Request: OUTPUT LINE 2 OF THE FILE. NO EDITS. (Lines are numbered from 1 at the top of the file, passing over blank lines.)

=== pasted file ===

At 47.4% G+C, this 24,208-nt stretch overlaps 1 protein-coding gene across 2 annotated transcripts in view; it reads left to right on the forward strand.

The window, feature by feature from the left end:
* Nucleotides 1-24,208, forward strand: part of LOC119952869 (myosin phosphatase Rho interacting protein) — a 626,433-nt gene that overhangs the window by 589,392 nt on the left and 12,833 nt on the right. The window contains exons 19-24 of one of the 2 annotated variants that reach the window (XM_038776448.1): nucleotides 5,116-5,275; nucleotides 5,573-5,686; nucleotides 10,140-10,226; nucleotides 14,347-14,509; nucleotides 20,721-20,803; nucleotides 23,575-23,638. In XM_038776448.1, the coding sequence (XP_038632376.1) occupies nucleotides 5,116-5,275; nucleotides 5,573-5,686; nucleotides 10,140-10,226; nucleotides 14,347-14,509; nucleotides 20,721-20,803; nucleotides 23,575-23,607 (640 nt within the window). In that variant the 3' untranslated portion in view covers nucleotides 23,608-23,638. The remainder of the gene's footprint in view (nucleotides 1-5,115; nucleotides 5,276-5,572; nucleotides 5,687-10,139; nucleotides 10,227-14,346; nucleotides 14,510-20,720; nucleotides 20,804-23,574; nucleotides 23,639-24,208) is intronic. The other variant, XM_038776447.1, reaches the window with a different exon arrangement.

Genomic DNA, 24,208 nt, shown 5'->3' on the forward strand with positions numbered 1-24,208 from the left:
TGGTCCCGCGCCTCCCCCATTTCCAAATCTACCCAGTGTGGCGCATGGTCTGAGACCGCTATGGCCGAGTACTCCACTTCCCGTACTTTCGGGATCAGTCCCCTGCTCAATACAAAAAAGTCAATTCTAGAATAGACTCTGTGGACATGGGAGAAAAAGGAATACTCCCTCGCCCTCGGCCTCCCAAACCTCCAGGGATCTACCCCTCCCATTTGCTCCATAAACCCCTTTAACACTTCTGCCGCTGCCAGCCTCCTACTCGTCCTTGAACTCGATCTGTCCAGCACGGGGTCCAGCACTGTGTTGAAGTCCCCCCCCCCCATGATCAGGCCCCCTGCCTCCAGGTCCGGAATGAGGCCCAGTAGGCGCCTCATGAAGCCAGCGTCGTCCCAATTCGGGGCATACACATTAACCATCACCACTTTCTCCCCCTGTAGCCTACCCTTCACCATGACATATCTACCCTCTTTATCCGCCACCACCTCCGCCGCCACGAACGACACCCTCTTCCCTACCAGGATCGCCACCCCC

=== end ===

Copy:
The window, feature by feature from the left end: